Stress Takes Toll on Elephants Forced to Work in Myanmar’s Timber Industry

Researchers find that the animals have babies that produce fewer offspring.
An elephant handler looks on as his elephant pulls a heavy log down a hill in the Maing Hint Sal elephant logging camp in Myanmar. (Photo: Ruben Salgado/Getty Images)
Sep 17, 2015· 2 MIN READ
John R. Platt covers the environment, wildlife, and technology and for TakePart, Scientific American, Audubon, and other publications.

Stress kills for generations to come.

That’s the message from a new study examining the health of Asian elephants working in Myanmar’s timber industry. Researchers found that elephant mothers that give birth during the most stressful times of the year produce calves with a much lower survival rate than those born in other months. Those young that do survive mature faster, start breeding at a younger age, and ultimately have fewer offspring.

The effect is not unlike what happens in humans, where conditions in early life can lead to later health problems such as heart disease and diabetes, said Hannah Mumby, a research fellow at the University of Cambridge and the study’s lead author. The goal of the study was to see if other long-lived animals outside of the human-primate evolutionary tree also experienced rapid aging or other health effects owing to stress early in life.

That’s especially important in Myanmar, where the elephant population has declined from about 10,000 in 1960 to fewer than 5,000 today. The pachyderms there face numerous threats—including habitat loss and poaching—but the new study could provide further clues about their decline.

(Photo: Ruben Salgado/Getty Images)

The majority of Myanmar’s elephants lead semi-captive lives working in the country’s timber industry, where they push and drag massive logs from forests to roads or rivers. This highly managed, government-run industry provided Mumby and her fellow researchers with detailed birth and health records of more than 10,000 elephants going back nearly a century. They also tested living elephants for hormones associated with stress.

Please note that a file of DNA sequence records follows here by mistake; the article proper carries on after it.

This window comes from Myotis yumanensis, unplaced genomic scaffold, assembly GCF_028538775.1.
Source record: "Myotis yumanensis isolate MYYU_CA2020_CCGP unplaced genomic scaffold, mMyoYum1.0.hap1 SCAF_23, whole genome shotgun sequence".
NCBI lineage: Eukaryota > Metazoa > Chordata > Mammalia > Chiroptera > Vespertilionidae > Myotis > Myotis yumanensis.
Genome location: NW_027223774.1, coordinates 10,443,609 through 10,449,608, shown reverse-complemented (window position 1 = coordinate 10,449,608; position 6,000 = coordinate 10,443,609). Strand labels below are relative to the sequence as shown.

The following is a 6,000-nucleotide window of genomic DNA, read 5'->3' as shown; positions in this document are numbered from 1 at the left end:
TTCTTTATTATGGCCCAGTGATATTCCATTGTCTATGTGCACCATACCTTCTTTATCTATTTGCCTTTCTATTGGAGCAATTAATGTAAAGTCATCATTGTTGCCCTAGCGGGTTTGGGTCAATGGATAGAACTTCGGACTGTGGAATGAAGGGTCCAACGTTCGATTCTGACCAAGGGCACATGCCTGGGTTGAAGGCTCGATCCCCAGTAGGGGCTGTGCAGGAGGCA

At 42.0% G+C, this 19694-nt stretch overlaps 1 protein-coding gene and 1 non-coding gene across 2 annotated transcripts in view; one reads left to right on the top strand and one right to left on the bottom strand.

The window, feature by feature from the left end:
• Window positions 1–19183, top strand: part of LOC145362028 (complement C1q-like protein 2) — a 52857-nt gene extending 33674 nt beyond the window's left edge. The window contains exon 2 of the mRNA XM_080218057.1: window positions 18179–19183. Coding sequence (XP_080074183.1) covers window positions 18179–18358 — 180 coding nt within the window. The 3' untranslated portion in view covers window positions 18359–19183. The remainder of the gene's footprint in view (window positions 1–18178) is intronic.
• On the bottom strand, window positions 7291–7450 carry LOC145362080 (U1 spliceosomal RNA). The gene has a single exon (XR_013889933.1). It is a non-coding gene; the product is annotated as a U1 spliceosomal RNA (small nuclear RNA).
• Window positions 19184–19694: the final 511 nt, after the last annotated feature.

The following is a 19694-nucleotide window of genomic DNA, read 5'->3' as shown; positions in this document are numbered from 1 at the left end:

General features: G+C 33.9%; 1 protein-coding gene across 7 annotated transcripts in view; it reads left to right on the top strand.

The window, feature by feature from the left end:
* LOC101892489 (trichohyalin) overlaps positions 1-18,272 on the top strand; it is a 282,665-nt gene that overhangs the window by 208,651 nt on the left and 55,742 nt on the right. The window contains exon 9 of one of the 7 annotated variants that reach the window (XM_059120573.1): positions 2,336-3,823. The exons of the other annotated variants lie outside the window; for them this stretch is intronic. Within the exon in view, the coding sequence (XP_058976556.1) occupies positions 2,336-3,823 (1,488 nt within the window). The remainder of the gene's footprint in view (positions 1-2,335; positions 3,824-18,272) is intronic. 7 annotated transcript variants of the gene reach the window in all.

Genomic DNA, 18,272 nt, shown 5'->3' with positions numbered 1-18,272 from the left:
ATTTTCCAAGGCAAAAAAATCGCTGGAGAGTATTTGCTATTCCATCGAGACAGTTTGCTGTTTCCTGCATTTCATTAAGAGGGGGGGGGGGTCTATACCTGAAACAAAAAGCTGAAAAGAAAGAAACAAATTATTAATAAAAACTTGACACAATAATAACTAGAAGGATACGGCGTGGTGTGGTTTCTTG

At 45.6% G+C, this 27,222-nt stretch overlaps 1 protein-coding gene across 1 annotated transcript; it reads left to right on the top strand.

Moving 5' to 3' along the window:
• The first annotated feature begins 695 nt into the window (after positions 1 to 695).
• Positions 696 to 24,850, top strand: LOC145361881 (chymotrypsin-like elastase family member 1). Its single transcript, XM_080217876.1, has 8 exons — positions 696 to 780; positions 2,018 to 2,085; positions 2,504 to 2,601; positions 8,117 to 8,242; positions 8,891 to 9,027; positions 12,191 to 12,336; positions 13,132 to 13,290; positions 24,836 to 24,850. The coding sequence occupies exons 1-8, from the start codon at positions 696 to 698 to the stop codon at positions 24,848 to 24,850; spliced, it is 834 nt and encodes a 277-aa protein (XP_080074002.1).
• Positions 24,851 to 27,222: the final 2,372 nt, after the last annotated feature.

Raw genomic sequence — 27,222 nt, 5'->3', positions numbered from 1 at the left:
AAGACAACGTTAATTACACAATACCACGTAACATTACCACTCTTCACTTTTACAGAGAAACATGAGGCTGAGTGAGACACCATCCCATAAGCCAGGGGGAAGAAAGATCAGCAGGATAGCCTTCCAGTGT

Those stress hormones, they found, were highest from June to August, a period that corresponds with monsoon season. Elephants in those months often have to pull trees through heavy mud, a physically taxing process. The calves born during this period had the lowest survival rates and later in life experienced lower reproductive success.

Interestingly, the research showed that the stressed elephants in Myanmar actually do better than Asian elephants in zoos because they do lead semi-wild lives.

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“They’re kept in groups and released into the forest at night,” Mumby said. This allows them to forage for their food and have relationships with other elephants. “They even have some opportunity—probably less now than earlier—to mate with wild elephants.”

The research could offer some clues to help improve management for these working elephants, whose jobs are actually starting to disappear.

“Just as wild elephants are experiencing a kind of reduction in the available habitat that they have, these working elephants are at a kind of crossroads as well,” Mumby said. “Until recently the timber industry’s been such an important economic powerhouse in Myanmar, but these resources aren’t infinite. The future is actually quite uncertain about what’s going to happen with these elephants.”

Many elephants and their handlers have already become unemployed, forcing them into lives of begging on city streets.

How the research relates to the health of other Asian elephants—let alone those living through the poaching crisis in Africa—is not yet clear, but Mumby said understanding the effects of stress on these long-lived animals will play a role in conserving them.

“Elephants look big and strong, but they seem to be quite sensitive to their environments,” she said. Understanding the big picture of their health, mortality, and fertility, therefore, will be relevant for their long-term survival.